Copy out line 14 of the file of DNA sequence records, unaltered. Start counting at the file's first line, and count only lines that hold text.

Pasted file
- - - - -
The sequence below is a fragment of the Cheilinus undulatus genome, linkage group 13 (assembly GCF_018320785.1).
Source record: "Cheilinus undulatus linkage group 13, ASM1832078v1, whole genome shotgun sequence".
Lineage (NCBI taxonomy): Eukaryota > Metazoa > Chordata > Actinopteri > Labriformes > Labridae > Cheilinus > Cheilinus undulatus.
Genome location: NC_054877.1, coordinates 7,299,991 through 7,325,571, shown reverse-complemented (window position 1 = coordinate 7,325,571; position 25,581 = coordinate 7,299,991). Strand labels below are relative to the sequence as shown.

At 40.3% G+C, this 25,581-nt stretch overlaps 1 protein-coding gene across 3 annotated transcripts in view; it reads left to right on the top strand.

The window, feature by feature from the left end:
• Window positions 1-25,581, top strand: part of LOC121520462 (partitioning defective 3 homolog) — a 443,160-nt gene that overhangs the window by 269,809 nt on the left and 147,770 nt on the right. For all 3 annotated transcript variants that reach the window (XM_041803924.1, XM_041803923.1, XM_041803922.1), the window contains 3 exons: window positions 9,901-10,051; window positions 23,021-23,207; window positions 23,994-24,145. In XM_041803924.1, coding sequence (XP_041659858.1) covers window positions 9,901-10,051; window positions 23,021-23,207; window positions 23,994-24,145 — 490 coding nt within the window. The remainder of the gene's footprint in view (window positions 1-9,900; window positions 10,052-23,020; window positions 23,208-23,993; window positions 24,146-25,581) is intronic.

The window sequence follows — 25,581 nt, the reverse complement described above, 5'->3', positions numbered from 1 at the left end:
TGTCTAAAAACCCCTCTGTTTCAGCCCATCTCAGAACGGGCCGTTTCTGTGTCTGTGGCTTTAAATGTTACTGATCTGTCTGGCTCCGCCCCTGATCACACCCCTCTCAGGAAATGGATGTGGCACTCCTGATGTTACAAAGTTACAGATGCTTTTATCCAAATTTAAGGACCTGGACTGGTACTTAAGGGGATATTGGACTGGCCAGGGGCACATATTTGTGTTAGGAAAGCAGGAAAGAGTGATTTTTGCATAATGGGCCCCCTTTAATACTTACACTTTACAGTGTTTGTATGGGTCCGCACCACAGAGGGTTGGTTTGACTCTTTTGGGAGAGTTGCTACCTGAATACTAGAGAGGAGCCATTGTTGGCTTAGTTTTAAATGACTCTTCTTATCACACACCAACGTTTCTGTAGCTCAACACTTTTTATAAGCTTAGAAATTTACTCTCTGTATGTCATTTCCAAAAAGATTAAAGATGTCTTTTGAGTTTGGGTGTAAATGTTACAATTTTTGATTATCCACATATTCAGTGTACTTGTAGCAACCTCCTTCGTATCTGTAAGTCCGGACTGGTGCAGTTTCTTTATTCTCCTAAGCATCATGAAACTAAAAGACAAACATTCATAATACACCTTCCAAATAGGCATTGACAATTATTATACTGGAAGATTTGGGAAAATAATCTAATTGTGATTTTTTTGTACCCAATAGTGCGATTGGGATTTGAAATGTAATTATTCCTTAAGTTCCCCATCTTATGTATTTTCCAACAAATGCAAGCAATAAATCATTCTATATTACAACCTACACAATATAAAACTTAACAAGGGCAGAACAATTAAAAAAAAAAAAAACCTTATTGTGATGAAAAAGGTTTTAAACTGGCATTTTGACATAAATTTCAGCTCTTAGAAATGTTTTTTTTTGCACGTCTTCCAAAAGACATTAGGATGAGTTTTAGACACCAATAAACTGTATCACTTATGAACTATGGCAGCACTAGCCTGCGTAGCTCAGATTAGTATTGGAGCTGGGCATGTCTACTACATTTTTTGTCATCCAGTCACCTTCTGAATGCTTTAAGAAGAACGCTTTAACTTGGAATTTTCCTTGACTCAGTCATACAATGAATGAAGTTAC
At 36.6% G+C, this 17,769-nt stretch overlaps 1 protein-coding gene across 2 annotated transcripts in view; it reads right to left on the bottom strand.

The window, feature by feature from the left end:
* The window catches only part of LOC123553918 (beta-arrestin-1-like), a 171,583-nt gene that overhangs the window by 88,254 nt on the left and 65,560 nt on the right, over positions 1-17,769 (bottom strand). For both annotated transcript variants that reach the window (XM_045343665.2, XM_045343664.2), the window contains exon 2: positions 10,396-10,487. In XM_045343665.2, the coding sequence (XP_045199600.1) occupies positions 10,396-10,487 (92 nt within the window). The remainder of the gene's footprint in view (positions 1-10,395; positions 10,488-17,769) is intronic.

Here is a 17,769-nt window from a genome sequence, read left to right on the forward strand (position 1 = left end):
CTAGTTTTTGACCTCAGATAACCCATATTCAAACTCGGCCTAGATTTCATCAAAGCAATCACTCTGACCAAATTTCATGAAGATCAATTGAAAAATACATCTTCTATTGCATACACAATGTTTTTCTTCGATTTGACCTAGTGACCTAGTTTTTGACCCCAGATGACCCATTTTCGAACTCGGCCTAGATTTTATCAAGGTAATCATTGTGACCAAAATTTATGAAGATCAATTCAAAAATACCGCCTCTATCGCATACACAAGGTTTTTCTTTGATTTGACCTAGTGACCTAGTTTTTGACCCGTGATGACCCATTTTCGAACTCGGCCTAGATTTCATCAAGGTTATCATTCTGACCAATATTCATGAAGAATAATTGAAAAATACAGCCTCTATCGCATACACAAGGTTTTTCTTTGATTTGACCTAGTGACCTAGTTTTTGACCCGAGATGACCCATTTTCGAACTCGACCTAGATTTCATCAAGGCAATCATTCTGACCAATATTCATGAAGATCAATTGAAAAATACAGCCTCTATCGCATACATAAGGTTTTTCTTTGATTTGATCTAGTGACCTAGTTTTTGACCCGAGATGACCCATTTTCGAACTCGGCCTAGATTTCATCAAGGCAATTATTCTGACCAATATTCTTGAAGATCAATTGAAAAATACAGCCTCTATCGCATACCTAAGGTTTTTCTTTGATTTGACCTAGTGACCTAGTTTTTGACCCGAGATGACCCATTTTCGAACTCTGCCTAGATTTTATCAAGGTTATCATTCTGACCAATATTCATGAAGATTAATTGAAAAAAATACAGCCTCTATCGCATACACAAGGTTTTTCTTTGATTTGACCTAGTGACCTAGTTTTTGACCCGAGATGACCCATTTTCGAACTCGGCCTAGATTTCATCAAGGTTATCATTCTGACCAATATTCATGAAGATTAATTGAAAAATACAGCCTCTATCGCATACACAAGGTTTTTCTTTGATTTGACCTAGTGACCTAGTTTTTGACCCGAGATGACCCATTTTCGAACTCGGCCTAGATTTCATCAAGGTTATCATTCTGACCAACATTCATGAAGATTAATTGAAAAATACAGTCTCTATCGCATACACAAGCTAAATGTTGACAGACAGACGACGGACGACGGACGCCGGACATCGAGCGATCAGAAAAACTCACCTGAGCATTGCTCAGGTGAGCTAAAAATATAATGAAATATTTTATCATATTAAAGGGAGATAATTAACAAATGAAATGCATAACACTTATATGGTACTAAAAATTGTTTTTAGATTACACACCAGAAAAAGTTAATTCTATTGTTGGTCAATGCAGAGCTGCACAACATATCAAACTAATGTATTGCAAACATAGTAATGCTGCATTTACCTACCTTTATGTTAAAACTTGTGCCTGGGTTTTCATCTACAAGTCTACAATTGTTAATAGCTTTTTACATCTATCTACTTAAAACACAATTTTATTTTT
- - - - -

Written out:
CTAGTTTTTGACCTCAGATAACCCATATTCAAACTCGGCCTAGATTTCATCAAAGCAATCACTCTGACCAAATTTCATGAAGATCAATTGAAAAATACATCTTCTATTGCATACACAATGTTTTTCTTCGATTTGACCTAGTGACCTAGTTTTTGACCCCAGATGACCCATTTTCGAACTCGGCCTAGATTTTATCAAGGTAATCATTGTGACCAAAATTTATGAAGATCAATTCAAAAATACCGCCTCTATCGCATACACAAGGTTTTTCTTTGATTTGACCTAGTGACCTAGTTTTTGACCCGTGATGACCCATTTTCGAACTCGGCCTAGATTTCATCAAGGTTATCATTCTGACCAATATTCATGAAGAATAATTGAAAAATACAGCCTCTATCGCATACACAAGGTTTTTCTTTGATTTGACCTAGTGACCTAGTTTTTGACCCGAGATGACCCATTTTCGAACTCGACCTAGATTTCATCAAGGCAATCATTCTGACCAATATTCATGAAGATCAATTGAAAAATACAGCCTCTATCGCATACATAAGGTTTTTCTTTGATTTGATCTAGTGACCTAGTTTTTGACCCGAGATGACCCATTTTCGAACTCGGCCTAGATTTCATCAAGGCAATTATTCTGACCAATATTCTTGAAGATCAATTGAAAAATACAGCCTCTATCGCATACCTAAGGTTTTTCTTTGATTTGACCTAGTGACCTAGTTTTTGACCCGAGATGACCCATTTTCGAACTCTGCCTAGATTTTATCAAGGTTATCATTCTGACCAATATTCATGAAGATTAATTGAAAAAAATACAGCCTCTATCGCATACACAAGGTTTTTCTTTGATTTGACCTAGTGACCTAGTTTTTGACCCGAGATGACCCATTTTCGAACTCGGCCTAGATTTCATCAAGGTTATCATTCTGACCAATATTCATGAAGATTAATTGAAAAATACAGCCTCTATCGCATACACAAGGTTTTTCTTTGATTTGACCTAGTGACCTAGTTTTTGACCCGAGATGACCCATTTTCGAACTCGGCCTAGATTTCATCAAGGTTATCATTCTGACCAACATTCATGAAGATTAATTGAAAAATACAGTCTCTATCGCATACACAAGCTAAATGTTGACAGACAGACGACGGACGACGGACGCCGGACATCGAGCGATCAGAAAAACTCACCTGAGCATTGCTCAGGTGAGCTAAAAATATAATGAAATATTTTATCATATTAAAGGGAGATAATTAACAAATGAAATGCATAACACTTATATGGTACTAAAAATTGTTTTTAGATTACACACCAGAAAAAGTTAATTCTATTGTTGGTCAATGCAGAGCTGCACAACATATCAAACTAATGTATTGCAAACATAGTAATGCTGCATTTACCTACCTTTATGTTAAAACTTGTGCCTGGGTTTTCATCTACAAGTCTACAATTGTTAATAGCTTTTTACATCTATCTACTTAAAACACAATTTTATTTTT